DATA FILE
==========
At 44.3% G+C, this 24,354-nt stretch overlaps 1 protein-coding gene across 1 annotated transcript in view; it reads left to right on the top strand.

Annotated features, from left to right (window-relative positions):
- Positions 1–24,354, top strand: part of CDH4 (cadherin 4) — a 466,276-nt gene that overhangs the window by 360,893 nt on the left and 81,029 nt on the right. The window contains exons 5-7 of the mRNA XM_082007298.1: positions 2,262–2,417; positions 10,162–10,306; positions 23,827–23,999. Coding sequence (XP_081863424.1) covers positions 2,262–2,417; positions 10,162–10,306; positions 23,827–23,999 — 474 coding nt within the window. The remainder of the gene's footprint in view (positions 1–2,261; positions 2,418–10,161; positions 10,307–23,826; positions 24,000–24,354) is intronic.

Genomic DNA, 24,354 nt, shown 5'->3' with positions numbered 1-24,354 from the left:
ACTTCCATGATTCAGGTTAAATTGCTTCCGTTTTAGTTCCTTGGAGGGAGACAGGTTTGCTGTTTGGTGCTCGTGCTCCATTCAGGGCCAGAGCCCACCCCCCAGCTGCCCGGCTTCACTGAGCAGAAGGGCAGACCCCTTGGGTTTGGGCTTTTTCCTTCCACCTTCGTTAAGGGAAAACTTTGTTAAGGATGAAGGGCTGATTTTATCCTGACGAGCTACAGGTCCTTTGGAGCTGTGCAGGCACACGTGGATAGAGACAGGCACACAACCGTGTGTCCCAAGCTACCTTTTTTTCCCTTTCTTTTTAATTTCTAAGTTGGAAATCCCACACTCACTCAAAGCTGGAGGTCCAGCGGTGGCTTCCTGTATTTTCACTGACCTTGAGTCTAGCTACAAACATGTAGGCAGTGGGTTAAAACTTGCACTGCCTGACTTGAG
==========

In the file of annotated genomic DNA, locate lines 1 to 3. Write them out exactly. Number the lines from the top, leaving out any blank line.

At 44.3% G+C, this 24,354-nt stretch overlaps 1 protein-coding gene across 1 annotated transcript in view; it reads left to right on the top strand.

Annotated features, from left to right (window-relative positions):
- Positions 1–24,354, top strand: part of CDH4 (cadherin 4) — a 466,276-nt gene that overhangs the window by 360,893 nt on the left and 81,029 nt on the right. The window contains exons 5-7 of the mRNA XM_082007298.1: positions 2,262–2,417; positions 10,162–10,306; positions 23,827–23,999. Coding sequence (XP_081863424.1) covers positions 2,262–2,417; positions 10,162–10,306; positions 23,827–23,999 — 474 coding nt within the window. The remainder of the gene's footprint in view (positions 1–2,261; positions 2,418–10,161; positions 10,307–23,826; positions 24,000–24,354) is intronic.